According to a study by KPMG and Agreus, financial wealth under management by family offices will increase by nearly 50 per cent in the years up to 2026. This comes against a backdrop of one of the greatest intergenerational wealth transfers in history, as current family heads prepare to transition family wealth to the NextGen.

Private banks will play a leading role in supporting Middle Eastern family offices through wealth transfer and succession – bridging the gap between generations, so that family businesses and offices, the backbone of many Middle East economies, can stay the course.

Succession and the smooth transfer of wealth

Most family offices in the region have only consolidated their wealth over the last 50 years and are new to the concept of intergenerational wealth transfer. For many, the top priority has been accumulating wealth with little time preparing the next generation to receive it.

As a result, the Middle East has only recently begun to create an infrastructure of succession which has led to instances of inadequate legacy planning. High-profile cases in the region have highlighted the dangers of insufficient governance. Conflicts have erupted, resulting in decades of legal wrangling and uncertainty, affecting not only private families and their personal wealth but the companies they run and the economies they operate within. 

Clarity around succession and the expectations of each generation is critical in the preservation of wealth and future success of family offices. Yet, according to PwC, less than a third of NextGen in the region said there was a succession plan in place that had been developed together as a family. 

Private banks have the responsibility and toolkit to facilitate discussions between generations that enable family members to reflect on values and decisions. And guide family members through the succession planning process, clearly defining governance, strategy and investment opportunities. 

Preparing the NextGen

However, even where robust succession plans have been put in place, the NextGen needs to prepare for the responsibilities of inherited wealth. In this respect, private banks and advisers can also play a crucial role.

Speaking at the recent FT Global Wealth Management Summit, Eliza Filby, a historian and generations expert said many young high net worth individuals feel insecure in their knowledge and lack confidence when it comes to inheriting wealth. And they do not just need to develop emotional intelligence but also a teacher-mentor relationship with their advisers.

Advisers can help wealth holders engage the NextGen, giving younger members of the family an opportunity to gain experience of financial markets, learn about investment; and get involved in the family office or philanthropic endeavours.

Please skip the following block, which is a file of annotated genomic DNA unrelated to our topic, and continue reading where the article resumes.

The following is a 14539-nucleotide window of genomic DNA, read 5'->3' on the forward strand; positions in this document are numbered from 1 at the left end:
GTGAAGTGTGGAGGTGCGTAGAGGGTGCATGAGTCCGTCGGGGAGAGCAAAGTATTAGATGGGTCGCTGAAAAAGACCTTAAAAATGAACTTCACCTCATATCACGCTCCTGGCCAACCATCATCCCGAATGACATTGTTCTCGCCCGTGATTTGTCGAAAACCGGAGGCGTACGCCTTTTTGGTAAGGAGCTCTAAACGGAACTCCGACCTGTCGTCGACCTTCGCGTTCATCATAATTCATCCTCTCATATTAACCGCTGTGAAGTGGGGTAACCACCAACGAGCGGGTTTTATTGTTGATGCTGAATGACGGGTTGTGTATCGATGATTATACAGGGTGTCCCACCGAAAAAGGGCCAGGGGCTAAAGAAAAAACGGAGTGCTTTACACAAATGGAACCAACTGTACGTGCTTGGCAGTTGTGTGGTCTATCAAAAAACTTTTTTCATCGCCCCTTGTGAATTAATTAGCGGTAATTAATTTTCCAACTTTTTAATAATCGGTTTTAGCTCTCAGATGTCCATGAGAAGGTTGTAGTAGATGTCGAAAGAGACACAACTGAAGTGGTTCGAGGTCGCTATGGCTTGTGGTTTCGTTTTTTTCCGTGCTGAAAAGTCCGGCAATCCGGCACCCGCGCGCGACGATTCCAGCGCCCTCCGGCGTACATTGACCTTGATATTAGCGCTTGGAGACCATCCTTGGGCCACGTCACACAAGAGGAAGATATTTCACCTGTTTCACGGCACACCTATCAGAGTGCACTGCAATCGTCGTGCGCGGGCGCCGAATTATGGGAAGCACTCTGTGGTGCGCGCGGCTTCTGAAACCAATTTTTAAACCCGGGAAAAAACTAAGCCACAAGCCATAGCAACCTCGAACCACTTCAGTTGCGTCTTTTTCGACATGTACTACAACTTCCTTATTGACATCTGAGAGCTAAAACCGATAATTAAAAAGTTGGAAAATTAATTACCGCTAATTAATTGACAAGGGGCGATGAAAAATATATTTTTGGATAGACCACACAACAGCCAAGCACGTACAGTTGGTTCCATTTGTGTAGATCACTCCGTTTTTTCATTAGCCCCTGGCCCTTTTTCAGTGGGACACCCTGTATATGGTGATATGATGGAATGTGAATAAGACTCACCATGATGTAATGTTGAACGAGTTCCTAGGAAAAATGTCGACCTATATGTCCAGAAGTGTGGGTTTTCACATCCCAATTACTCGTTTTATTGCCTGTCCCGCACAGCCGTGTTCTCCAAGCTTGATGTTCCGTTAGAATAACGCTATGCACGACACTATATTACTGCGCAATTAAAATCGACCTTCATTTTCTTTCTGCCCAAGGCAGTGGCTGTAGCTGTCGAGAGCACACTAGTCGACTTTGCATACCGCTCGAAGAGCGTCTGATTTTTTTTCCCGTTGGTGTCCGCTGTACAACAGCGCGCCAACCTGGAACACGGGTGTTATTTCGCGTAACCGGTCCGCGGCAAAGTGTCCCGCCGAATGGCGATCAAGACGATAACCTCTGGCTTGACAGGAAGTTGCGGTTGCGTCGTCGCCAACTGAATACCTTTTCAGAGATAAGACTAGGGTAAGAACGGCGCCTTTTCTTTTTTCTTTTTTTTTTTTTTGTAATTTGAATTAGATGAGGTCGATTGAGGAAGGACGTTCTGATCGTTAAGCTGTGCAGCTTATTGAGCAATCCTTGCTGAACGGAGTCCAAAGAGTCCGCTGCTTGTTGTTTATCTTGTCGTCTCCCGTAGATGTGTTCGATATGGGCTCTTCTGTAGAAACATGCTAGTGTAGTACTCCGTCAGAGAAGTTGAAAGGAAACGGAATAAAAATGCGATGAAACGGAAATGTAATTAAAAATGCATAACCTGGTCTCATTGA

Advisers can also find ways of engaging the NextGen with potential investment strategies that incorporate younger people’s interest in sustainability, technology and global investment opportunities.

Indeed, exposing the NextGen to wealth management and preparing them to inherit wealth is extremely important. Psychology experts suggest inheritance of wealth can cause significant mental health issues including anxiety, depression, lack of purpose and a sense of guilt, as well as isolation, especially when wealth is not expected. 

Wealth goes beyond money and advisers must focus on preserving legacies, generating value and contributing to the wellbeing of the families they serve. 

A focus on professionalism and the technical expertise required to navigate the wide ranging financial, regulatory and legal frameworks involved is key. So too, is the provision of globalised banking solutions, where banks with a worldwide presence can offer a significant advantage, especially as the NextGen starts to embrace a worldwide perspective and are less tied to individual jurisdictions.

Advisers should work closely with family clients to understand their goals and address the complexities of succession planning. Indeed, private banks that are themselves family-owned and -run can offer a deep understanding of family dynamics, enable trust, emphasise a values-oriented approach and promote transparency.

However, it is also important for private banks to facilitate a collaborative process that bridges the gap between generations, helping clients solve conflicts and pass on family values. 

Private banks in the Middle East are stepping up to play a key role in preparing future generations for inheritance, acting as technical experts but also brokering collaboration between family members. This will ensure family offices and their legacies, so crucial to Middle Eastern communities and economies, not only survive the greatest wealth transfer in history but thrive and prosper for many generations to come.